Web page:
5. "Duke of Northumberland Bestiary» (The Northumberland Bestiar)
$ 5.85 million in 1990, the auction Sothebys ($ 9,6 million in current prices).
English bestiaries like the world was kept not more than 40, and they rarely come onto the market. As explained by experts at home Sothebys in 1990, before the bestiary was last auctioned in 1889. In addition, a copy of the Duke of Northumberland - the latter remained in private hands, and not in a museum collection.
6. Gutenberg Bible (The Gutenberg Bible)
$ 5.4 million in 1987, the auction Christies ($ 10,2 at current prices).
A unique copy of the Bible pioneer Johannes Gutenberg, the oldest extant book printed with movable type of the set. And it was her 42-line version of the format in folio (there is a later 36-line version, known as the Bamberg Bible). 42-line-known among bibliophiles Bible as the "Mazarin Bible", by the name of the cardinal and the first French minister Giulio Mazarin, in the securities of which in 1760 was first detected by the first copy of this Bible. According to the Museum of Gutenberg's just the beginning of the 1450-ies were printed about 180 copies of a 42-line-the Bible, of which survived to our day 48, including 21 - complete. Sold at Christies in 1987 Bible - is incomplete, it is only the first volume. Buyer was a Japanese Maruzen Corporation. Currently, this copy is kept in the library of Keio University.
7. "First Folio: comedy, tragedy and Chronicle," by William Shakespeare (William Shakespeares First Folio: Comedies, Histories and Tragedies).
$ 5.2 million in 2006, the auction Sothebys ($ 5,5 million in current prices).
A copy of the first edition of the plays of William Shakespeare, published in 1623 by John and Henry Kondelom Hemet, participants Shakespearean troupe. "First Folio" - accepted among bibliophiles term to refer to the book, its full name - "Mr. William Shakespeare's comedy chronicles the tragedy. Printed with accurate and authentic texts. " The "First Folio" included 36 of Shakespeare's plays, almost all his plays, with the exception of "Pericles" and "Two notable relatives." So far, only 40 survived complete copies of the first edition of which in private hands are only two, including sold at Sothebys.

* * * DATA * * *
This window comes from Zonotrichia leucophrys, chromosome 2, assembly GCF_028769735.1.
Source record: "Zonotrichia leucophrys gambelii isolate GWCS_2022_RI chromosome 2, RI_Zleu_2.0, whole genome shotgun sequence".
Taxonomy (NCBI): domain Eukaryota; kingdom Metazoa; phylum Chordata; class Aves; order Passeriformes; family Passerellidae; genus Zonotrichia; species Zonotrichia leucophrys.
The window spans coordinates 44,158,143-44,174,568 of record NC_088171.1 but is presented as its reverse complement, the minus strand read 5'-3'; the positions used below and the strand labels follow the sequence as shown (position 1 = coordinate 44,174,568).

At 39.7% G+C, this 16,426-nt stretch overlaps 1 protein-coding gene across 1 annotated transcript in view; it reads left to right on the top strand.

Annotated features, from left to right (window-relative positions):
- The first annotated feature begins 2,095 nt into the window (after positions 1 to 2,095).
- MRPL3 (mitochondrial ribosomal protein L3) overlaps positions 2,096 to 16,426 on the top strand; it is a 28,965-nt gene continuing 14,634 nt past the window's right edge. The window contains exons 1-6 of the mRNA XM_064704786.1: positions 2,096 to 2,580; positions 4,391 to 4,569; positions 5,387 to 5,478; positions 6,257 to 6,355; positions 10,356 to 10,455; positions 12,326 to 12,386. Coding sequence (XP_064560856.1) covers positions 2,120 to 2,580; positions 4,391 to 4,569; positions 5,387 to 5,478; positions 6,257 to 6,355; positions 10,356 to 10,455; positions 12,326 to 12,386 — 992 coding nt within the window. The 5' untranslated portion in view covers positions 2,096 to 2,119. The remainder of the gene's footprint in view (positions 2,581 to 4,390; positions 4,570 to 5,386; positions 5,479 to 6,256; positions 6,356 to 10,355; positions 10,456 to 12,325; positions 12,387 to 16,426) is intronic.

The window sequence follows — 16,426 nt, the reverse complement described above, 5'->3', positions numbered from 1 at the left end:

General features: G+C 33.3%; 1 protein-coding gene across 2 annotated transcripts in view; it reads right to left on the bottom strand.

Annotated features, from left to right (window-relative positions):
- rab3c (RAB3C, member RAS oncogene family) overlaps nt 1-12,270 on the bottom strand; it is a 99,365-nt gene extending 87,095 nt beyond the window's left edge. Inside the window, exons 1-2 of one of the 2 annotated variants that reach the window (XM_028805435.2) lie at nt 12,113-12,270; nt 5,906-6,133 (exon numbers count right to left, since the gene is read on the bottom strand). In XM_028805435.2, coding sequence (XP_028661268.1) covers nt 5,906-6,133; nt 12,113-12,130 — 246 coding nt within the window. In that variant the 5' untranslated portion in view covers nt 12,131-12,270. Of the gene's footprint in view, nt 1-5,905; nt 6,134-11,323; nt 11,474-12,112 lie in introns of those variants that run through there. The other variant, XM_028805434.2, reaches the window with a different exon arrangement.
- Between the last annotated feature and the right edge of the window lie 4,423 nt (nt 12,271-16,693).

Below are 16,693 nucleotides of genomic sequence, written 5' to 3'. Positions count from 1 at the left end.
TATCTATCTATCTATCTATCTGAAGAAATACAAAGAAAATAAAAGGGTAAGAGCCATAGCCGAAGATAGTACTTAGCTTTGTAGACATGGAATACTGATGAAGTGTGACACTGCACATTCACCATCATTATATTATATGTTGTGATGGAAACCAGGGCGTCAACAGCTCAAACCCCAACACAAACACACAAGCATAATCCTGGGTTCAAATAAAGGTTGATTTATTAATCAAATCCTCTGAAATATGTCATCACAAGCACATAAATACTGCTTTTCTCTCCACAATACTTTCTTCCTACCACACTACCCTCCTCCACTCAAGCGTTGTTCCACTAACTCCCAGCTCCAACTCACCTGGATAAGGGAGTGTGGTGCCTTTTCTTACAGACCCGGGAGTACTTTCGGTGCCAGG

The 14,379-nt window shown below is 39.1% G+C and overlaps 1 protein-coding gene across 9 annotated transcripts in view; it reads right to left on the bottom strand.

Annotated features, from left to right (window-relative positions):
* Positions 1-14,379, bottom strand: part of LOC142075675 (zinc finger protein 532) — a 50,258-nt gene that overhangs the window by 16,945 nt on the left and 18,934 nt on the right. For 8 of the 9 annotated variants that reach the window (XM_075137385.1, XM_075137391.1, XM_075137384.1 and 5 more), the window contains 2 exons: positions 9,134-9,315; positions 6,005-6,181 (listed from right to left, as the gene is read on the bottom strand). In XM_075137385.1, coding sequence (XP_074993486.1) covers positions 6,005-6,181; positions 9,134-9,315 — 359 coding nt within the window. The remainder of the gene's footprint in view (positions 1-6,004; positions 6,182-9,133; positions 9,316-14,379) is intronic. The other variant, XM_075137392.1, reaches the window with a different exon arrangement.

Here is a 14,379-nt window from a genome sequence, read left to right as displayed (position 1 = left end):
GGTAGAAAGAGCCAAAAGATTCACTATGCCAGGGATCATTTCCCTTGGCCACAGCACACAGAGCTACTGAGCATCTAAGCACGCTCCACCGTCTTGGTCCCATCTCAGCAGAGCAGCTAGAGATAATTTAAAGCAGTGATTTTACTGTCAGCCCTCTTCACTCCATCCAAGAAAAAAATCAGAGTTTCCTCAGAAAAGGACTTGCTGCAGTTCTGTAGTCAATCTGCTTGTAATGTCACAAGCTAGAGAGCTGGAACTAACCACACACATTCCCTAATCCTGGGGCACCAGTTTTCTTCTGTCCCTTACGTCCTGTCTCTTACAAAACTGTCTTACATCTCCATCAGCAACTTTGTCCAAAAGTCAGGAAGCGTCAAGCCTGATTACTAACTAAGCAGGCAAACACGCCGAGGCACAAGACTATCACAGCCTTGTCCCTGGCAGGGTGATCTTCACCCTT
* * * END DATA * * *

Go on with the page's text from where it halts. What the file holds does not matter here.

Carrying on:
8. "On fruit trees," Henri Louis Duhamel du Monceau (Traite des Arbres Fruitiers, Henri Louis Duhamel du Monceau).
$ 4.5 million in 2006, Pierre Berge auction & Associes (Brussels) ($ 4.8 million at current prices).
A Treatise on the fruit trees the French physicist, chemist, agronomist, a member of the Academy of Sciences, Henri Louis Duhamel du Monceau (1700-1782). Beautifully designed two-volume illustrated by a number of famous artists of the period, representing 16 species of fruit trees, their fruits, leaves, seeds and fruit. This copy of the book was once bought a personal library of King Louis XV, for which it was printed in a particularly splendid form, with a gilt cover.
9. "Geography" ("Cosmography"), Ptolemy (Ptolemys «Geographia» (aka «Cosmographia»).
$ 3.99 million in 2006, Sothebys ($ 4,3 million in current prices).
A rare instance of the world's first printed atlas, printed in 1477 in Bologna, Italy on samples of maps of the ancient Greek astronomer, mathematician and geographer Claudius Ptolemy 150 BC. Oe.
10. The Hebrew Bible (Hebrew Bible)
$ 3.18 million in 1989, Sothebys ($ 5,5 million in current prices).
In content, almost matches the Christian Old Testament. This copy is created in Babylon in the IX-X centuries AD. Oe. It is one of the oldest and most valuable manuscript of the Hebrew language.